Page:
What Are Healthy Dog Flea & Tick Solutions?

by Amy Hunter
    Treat both your dog and his environment to keep fleas and ticks in check.

    Treat both your dog and his environment to keep fleas and ticks in check.

    Jupiterimages/Photos.com/Getty Images

    Fleas and ticks can make both you and your dog miserable. While there are many chemical solutions available to keep your dog pest free, you may want to try a more natural alternative. The main thing to keep in mind when battling fleas and ticks is that healthy pets are not affected as badly by these pests as dogs with existing health issues. A healthy diet and regular exercise should be your first step in battling fleas and ticks.

    Grooming

    Grooming your dog with a flea comb each day will go a long way to keep fleas and ticks off your pet. Keep a small bowl with soapy water handy, and rinse the comb off when you pick up any fleas. They will sink in the soapy water. Once the grooming is complete, dump the water down the toilet, flushing the fleas away. Carefully remove any ticks you find, using your fingers, tweezers or a special tool designed for the job.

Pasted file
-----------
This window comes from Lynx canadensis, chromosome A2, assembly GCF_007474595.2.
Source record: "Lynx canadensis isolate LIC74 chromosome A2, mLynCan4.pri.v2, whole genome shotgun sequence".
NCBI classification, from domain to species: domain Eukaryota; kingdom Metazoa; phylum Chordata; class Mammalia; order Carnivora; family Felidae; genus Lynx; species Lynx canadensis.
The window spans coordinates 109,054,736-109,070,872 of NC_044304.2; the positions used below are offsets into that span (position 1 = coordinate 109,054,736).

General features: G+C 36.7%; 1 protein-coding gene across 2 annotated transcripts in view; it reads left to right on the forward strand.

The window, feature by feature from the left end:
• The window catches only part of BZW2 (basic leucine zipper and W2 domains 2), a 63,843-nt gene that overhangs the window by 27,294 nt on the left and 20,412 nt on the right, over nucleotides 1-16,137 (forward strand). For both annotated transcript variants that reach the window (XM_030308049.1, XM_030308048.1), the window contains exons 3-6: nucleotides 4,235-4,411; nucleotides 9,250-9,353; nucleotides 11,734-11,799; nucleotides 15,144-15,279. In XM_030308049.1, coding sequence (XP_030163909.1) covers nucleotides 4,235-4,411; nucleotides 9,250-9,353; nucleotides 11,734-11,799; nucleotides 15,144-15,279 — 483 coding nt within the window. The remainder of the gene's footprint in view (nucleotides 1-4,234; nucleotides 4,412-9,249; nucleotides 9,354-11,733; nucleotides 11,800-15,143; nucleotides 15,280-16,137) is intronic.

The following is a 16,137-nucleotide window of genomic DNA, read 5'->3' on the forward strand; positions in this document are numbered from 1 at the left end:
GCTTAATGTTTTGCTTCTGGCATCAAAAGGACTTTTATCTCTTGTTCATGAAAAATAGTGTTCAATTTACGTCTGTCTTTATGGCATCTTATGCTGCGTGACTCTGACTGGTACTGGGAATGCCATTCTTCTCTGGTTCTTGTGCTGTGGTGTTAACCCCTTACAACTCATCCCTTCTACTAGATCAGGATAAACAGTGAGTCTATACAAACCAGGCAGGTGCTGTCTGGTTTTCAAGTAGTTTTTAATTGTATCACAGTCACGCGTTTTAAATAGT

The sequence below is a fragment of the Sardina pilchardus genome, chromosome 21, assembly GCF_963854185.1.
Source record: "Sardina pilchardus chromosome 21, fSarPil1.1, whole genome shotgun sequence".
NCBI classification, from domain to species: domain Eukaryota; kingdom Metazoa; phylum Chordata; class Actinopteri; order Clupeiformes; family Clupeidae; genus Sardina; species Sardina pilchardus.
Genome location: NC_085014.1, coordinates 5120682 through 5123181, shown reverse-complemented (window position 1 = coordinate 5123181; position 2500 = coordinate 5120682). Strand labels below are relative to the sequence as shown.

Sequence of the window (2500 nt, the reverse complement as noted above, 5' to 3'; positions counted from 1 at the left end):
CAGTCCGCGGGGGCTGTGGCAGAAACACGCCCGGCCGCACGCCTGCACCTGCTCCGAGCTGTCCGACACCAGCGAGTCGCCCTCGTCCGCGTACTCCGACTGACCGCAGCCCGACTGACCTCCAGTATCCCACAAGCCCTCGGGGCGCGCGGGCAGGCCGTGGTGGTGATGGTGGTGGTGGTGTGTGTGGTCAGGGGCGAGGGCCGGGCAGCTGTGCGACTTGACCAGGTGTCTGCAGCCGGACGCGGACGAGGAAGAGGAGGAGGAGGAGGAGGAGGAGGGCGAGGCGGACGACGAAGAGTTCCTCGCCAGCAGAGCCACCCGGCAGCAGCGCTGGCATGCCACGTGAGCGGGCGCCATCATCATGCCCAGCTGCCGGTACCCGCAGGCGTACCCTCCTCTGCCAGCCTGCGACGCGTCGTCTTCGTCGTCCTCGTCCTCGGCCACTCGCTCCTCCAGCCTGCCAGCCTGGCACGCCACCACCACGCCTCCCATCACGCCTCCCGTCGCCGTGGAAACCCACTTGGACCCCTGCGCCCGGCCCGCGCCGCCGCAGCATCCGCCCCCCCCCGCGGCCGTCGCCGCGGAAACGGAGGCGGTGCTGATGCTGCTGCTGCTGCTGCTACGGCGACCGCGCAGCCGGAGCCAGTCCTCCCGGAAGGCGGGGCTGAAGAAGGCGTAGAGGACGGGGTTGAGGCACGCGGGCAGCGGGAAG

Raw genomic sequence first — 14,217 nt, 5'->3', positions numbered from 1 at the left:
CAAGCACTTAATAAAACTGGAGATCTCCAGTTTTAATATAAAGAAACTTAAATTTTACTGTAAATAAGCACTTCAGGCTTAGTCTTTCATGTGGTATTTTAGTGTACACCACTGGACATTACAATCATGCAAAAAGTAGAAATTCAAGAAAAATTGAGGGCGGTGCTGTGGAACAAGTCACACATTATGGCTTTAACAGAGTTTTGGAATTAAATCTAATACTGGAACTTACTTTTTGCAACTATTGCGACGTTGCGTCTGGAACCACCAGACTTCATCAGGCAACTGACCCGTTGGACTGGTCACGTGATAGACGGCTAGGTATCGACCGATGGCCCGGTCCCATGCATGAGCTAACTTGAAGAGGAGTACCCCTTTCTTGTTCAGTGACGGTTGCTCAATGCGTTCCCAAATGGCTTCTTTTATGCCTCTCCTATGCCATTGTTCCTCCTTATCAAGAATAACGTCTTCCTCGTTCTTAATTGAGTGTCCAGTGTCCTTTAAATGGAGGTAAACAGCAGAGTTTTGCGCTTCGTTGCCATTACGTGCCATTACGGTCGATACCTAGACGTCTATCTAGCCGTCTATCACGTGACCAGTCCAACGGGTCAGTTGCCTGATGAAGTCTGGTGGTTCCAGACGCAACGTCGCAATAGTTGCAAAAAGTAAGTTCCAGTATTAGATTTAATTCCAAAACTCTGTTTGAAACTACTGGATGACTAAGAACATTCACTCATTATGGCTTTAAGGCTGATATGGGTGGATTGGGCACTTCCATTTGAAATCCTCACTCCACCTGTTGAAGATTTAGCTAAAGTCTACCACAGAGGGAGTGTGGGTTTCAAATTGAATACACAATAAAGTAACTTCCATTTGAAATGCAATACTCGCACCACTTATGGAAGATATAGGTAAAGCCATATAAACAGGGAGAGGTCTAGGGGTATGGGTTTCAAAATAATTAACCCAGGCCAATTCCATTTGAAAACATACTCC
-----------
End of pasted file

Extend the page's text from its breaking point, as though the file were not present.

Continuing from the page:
Bathing

    Frequent baths also play a role to keep fleas and ticks at bay. You can use a pyrethrin or citrus oil based shampoo if you like, although regular baths with any pet shampoo will help to control fleas. Simply lather your dog up and wash him thoroughly, letting him soak for at least five minutes, to give any fleas time to drown. This method does not kill flea eggs your dog may have in his coat, but by bathing weekly, you will interrupt the reproductive cycle within a month.

    Supplements and Essential Oils

    There are several supplements that may make your dog less attractive to fleas and ticks. Talk to your veterinarian about adding omega-3 and omega-6 fatty acids and B complex vitamins to your dog's diet. A tablespoon of apple cider vinegar added to your dog's water bowl also can help repel fleas and ticks.
    Mix one tablespoon of pennyroyal or eucalyptus essential oil with one pint of water in a spray bottle. Before you head outside, mist your dog's coat lightly with this spray to repel fleas and ticks. You also can add a drop of rosemary or lemon essential oil to his collar for added protection.

    Home and Lawn

    Vacuum all carpet, rugs and upholstered furniture at least once a week, more often if you have a current flea problem. Pay special attention to areas where your dog hangs out. Outside, cut back dead plants and brush, and rake up fallen leaves and other yard debris. A well-maintained lawn makes your yard less attractive to fleas and ticks.

    References

    Photo Credits

    • Jupiterimages/Photos.com/Getty Images

    About the Author

    Amy Hunter has been a writer since 1998. She writes about health and lifestyle issues and enjoys writing about hiking, camping, trail running and other outdoor activities. Her work has appeared in "Sacramento Parent," ASPCA's "Animal Watch" and other print and online publications. She is the author of "The History of Mexico" and "Tony Gonzalez: Superstar of Pro Football," aimed at young-adult readers.

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